SEM scans of a selected number of tips obtained after acquiring the experimental data in Fig. 4. The tips shown in (b) and (c) were coated with a 2 nm thick aluminum layer to provide enhanced resolution in the SEM.

Image of FIG. 6.
FIG. 6.

Sequence of APD curves obtained on a mica sample with an AC160TS cantilever where the corresponding amplitudes ((a), (c), (e)) and phases ((b), (d), (f)) are shown. The approach and retractions curves are shown in red and blue, respectively. The attractive and the repulsive regimes, and force transitions in the curves can be readily distinguished in both the amplitude and phase curves. These occur at different tip-sample separations during approach and retraction. Furthermore, step-like jumps in both amplitude and phase are observed. These are also a characteristic of bi-stability that can be used to establish if force transitions have occurred. The experimental parameters are: cantilever model AC160TS, f0 = f ≈ 300 kHz, Q ≈ 500, and k ≈ 40 N/m. The sample is mica.

Image of FIG. 7.
FIG. 7.

SEM image of the tip of an AC160TS cantilever where large amounts of contamination and/or tip damage are observed. This type of contamination can lead to false predictions of tip radius using the Ac method. Nevertheless, this high level of contamination is not standard and/or typical in AFM experiments, and, in particular, in new cantilevers or tips that have not been submitted to hard interactions.

Tables

Generic image for table
Table I.

Summary of the power laws for the Ac and R dependencies for two standard cantilever models: AC240TS and AC160TS (Olympus). The expressions for Ac (2) and R (3) are given for two specific materials, Si and Gr, for the AC240TS cantilever model (k ≈ 2 N/m). The values in the expressions in the table correspond to the curves of best fit in Fig. 2. The errors in the prediction of the tip radius R from Ac are shown in the table. These are the (1) average and (2) maximum errors for R excluding any possible SEM errors and the (3) average and (4) maximum errors including and possible SEM errors. Excluding SEM errors in the table implies assuming that the error in R due to SEM scanning is zero. Thus the only source of error is the experimental range of Ac. Including the SEM errors implies that part of the error in the prediction of R from the expressions in the table is due to inaccuracies in the SEM measurements. Similar expressions accounting for five standard materials, Si, Al, Mi, Qu, and Gr, are also given. Even when accounting for these different materials the errors are relatively small. This exemplifies the relevance of R for a range of cantilever-sample systems.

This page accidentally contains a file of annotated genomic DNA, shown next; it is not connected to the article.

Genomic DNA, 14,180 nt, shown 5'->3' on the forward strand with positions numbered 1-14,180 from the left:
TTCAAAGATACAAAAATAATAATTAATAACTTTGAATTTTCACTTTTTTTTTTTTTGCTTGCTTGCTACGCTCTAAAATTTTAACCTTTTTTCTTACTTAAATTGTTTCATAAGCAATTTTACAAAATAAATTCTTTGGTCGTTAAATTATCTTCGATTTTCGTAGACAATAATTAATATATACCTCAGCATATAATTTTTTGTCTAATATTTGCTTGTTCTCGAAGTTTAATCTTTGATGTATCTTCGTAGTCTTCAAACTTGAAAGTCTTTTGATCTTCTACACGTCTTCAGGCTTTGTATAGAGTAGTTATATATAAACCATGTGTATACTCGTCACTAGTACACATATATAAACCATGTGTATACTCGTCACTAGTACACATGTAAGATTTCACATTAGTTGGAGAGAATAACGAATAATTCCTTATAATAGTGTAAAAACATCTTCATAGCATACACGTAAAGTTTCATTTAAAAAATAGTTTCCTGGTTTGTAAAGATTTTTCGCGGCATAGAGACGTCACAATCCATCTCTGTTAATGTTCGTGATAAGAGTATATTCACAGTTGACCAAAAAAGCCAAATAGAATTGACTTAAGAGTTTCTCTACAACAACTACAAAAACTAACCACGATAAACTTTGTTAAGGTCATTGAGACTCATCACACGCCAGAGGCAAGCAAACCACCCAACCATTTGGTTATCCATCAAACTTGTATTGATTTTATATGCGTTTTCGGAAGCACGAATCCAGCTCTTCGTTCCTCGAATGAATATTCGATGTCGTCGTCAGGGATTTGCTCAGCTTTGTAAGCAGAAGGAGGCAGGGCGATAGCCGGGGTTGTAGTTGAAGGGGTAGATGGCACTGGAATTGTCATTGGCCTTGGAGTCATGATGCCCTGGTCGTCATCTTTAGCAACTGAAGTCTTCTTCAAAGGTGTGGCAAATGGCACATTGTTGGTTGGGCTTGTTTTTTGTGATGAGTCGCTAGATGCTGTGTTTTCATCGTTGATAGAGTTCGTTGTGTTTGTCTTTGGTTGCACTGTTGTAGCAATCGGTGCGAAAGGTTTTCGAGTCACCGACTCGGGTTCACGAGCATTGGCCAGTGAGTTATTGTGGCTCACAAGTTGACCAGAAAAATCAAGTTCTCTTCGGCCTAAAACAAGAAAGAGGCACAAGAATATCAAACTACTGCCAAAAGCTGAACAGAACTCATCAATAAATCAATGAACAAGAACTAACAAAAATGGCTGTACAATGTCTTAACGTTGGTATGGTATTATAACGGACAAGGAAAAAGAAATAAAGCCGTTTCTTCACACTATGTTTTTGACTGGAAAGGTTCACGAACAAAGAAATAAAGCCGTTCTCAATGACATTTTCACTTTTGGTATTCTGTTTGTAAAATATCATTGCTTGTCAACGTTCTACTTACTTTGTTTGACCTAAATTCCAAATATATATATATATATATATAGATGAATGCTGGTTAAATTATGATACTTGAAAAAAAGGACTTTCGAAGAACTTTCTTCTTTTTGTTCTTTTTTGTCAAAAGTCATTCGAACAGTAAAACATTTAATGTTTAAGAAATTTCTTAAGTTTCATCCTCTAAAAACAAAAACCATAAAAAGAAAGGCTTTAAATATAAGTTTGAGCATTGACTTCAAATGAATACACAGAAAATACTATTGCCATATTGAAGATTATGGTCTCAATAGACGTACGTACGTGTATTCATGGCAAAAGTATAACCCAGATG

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/content/aip/journal/rsi/83/4/10.1063/1.4704376
2012-04-24
2014-04-19
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752b84549af89a08dbdd7fdb8b9568b5 journal.articlezxybnytfddd
Scitation: A method to provide rapid in situ determination of tip radius in dynamic atomic force microscopy
http://aip.metastore.ingenta.com/content/aip/journal/rsi/83/4/10.1063/1.4704376
10.1063/1.4704376